Southeastern Section - 66th Annual Meeting - 2017

Paper No. 22-5
Presentation Time: 8:00 AM-12:00 PM


BESS, Maddie, Physics, Astronomy, Geology, Berry College, 2277 Martha Berry Highway NW, Mount Berry, GA 30149 and JOVANELLY, Tamie J., Physics, Astronomy, Geology, Berry College, 2277 Martha Berry Hwy, Mount Berry, GA 30149,

Using the resources provided by the Synovus Scholarship at Berry College, I started an Education & Outreach project that offered a free public lecture to communities in Northwest Georgia. These areas are being approached by oil and gas excavators to explore natural gas contained within the Conasauga shale formation (Floyd, Gordon, Chattoga, and Whitefield Counties) and Valley & Ridge shale formation (Dade, Walker, Catoosa, Murray, Bartow, Polk Counties). These shale units have been projected to contain 625 trillion cubic feet of natural gas. To date, natural gas has not yet been mass extracted in Northwest Georgia. As a result, rural communities may have limited knowledge of the fracturing process, procedures, and long term effects to the environment and land-value once mineral rights are sold.

The purpose of my presentation was to present non-biased information in an understandable format citing peer-reviewed, scientific data. My goal was to start conversations about fracking and to educate these communities on the geology of the area so they could make informed decisions about the issue.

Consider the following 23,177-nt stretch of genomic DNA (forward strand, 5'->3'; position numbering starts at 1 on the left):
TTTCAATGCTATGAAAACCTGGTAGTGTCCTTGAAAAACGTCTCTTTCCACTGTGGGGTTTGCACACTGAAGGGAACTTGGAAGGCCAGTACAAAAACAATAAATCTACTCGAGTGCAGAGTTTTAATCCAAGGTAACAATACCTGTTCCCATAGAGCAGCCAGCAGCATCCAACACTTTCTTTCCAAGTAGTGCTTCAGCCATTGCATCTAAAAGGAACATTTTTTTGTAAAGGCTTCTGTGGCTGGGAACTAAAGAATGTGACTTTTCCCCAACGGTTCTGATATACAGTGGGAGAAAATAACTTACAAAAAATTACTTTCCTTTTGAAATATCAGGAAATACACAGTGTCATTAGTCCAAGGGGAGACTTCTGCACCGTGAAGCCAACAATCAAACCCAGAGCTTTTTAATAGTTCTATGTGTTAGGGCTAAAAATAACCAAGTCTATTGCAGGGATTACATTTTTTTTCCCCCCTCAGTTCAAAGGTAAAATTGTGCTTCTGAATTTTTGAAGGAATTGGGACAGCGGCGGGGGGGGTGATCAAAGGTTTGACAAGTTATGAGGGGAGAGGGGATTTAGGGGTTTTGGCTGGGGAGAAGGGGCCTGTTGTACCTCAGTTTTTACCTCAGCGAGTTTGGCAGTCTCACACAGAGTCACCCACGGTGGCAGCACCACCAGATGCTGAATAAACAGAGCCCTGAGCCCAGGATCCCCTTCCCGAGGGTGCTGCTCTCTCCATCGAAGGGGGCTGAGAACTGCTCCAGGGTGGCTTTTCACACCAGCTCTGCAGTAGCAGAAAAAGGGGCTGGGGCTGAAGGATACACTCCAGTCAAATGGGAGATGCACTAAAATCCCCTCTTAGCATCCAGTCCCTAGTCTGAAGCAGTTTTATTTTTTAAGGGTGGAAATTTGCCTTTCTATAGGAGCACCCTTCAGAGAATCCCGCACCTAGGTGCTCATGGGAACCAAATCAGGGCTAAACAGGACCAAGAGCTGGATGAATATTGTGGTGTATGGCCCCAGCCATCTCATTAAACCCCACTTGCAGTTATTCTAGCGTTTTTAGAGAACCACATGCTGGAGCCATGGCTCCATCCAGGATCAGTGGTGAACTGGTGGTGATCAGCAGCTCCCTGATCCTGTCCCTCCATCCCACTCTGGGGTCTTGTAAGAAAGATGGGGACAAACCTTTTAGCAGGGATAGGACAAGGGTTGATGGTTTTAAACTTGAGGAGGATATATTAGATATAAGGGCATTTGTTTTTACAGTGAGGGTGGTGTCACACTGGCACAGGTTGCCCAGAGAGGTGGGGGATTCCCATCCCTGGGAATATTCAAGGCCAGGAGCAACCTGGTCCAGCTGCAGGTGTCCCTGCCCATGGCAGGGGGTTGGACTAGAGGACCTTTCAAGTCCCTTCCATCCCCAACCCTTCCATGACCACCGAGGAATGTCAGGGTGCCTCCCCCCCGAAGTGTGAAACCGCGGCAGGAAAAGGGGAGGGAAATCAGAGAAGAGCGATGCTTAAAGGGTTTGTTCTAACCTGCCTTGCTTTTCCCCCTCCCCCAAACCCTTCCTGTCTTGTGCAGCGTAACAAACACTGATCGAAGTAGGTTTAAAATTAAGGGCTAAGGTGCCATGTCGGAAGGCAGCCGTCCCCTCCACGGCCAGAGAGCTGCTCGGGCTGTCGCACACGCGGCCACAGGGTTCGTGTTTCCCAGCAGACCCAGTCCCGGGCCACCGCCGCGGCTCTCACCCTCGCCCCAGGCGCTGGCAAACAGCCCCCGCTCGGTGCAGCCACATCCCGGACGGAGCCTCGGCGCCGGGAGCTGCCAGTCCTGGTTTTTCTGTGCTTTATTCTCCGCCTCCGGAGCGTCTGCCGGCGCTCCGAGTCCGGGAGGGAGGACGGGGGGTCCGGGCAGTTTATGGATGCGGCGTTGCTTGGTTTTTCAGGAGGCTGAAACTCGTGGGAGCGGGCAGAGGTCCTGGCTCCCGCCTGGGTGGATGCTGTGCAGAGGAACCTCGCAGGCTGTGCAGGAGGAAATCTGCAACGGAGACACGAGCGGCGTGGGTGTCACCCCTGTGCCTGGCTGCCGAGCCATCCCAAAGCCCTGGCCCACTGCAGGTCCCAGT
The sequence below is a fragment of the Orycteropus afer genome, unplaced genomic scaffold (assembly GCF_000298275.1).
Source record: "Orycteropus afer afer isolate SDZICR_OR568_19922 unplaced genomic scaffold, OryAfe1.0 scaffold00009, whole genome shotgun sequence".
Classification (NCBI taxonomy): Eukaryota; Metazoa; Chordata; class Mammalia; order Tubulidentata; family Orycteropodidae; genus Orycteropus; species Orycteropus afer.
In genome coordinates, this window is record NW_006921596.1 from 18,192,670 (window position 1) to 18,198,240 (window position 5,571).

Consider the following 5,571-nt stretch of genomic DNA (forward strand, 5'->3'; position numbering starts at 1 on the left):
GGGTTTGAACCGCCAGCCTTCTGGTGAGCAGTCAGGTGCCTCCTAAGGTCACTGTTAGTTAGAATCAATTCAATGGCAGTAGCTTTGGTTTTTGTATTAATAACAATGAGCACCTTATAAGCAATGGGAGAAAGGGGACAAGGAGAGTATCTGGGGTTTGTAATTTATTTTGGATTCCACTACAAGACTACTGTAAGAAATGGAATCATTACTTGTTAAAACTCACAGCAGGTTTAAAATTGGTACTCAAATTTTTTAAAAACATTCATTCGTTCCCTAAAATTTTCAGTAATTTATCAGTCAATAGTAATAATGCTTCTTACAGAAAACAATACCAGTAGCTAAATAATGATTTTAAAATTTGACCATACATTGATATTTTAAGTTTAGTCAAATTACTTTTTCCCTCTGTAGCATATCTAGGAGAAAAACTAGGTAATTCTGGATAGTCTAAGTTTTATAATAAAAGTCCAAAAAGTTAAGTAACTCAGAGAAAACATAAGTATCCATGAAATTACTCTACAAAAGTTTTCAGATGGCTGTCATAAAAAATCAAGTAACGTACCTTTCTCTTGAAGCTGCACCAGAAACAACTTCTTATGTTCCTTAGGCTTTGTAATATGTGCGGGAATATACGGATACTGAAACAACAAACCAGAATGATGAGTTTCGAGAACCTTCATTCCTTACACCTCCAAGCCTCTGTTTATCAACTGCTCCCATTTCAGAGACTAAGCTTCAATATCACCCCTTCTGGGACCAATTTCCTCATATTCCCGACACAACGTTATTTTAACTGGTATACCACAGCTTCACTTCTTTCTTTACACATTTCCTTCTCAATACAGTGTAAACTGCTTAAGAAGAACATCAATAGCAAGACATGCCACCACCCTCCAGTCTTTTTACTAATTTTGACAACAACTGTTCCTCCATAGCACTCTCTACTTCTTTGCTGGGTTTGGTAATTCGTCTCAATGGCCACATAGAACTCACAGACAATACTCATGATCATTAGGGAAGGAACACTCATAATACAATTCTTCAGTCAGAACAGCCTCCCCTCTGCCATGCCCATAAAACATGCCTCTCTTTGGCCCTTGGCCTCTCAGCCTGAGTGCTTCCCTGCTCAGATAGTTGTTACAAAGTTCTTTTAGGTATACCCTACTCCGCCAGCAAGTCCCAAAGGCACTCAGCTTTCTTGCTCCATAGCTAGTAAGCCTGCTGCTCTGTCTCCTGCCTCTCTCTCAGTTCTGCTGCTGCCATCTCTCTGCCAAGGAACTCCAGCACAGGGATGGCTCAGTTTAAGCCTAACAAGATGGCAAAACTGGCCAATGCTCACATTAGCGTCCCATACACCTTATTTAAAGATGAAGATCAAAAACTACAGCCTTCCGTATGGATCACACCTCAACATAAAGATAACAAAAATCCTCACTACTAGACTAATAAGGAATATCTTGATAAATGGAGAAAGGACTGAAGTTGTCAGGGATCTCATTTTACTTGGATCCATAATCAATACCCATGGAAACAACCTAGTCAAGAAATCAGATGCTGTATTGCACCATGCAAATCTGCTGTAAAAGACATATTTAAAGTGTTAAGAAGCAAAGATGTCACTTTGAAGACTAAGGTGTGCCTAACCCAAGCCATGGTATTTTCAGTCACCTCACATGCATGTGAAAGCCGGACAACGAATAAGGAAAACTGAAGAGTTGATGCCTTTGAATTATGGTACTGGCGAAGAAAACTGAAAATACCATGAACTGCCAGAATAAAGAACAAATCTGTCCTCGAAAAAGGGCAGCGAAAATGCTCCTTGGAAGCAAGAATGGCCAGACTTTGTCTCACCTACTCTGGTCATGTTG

In the fall of 2016, I spoke at nine venues, including seven Northwest Georgia libraries within the shale units and two organizations. For the venue I held in Rome, I invited a panel that answered questions from the audience, consisting of the Georgia state geologist, the owner of the Buckeye Exploration Company, a Rome city planner, the advocacy and communications director of the Coosa River Basin Initiative, and a local lawyer well versed in drilling and well litigation. Attendance at my presentations averaged around 10 people, with the exception of 90 people at the Rome event and 45 people at the Calhoun Rotary Club.

During my project, I found many community members knew little to nothing about fracking and had many misconceptions and questions about the process. I received positive feedback from attendants, praising me for the neutral, informative nature of my presentation and easily understandable explanation of the fracking process. I hope my presentations in Northwest Georgia will inspire communities and its citizens to continue the conversation about fracking and its implications for landowners and the local environment, and I plan to stay informed on such a critical issue so I can continue my education and outreach project.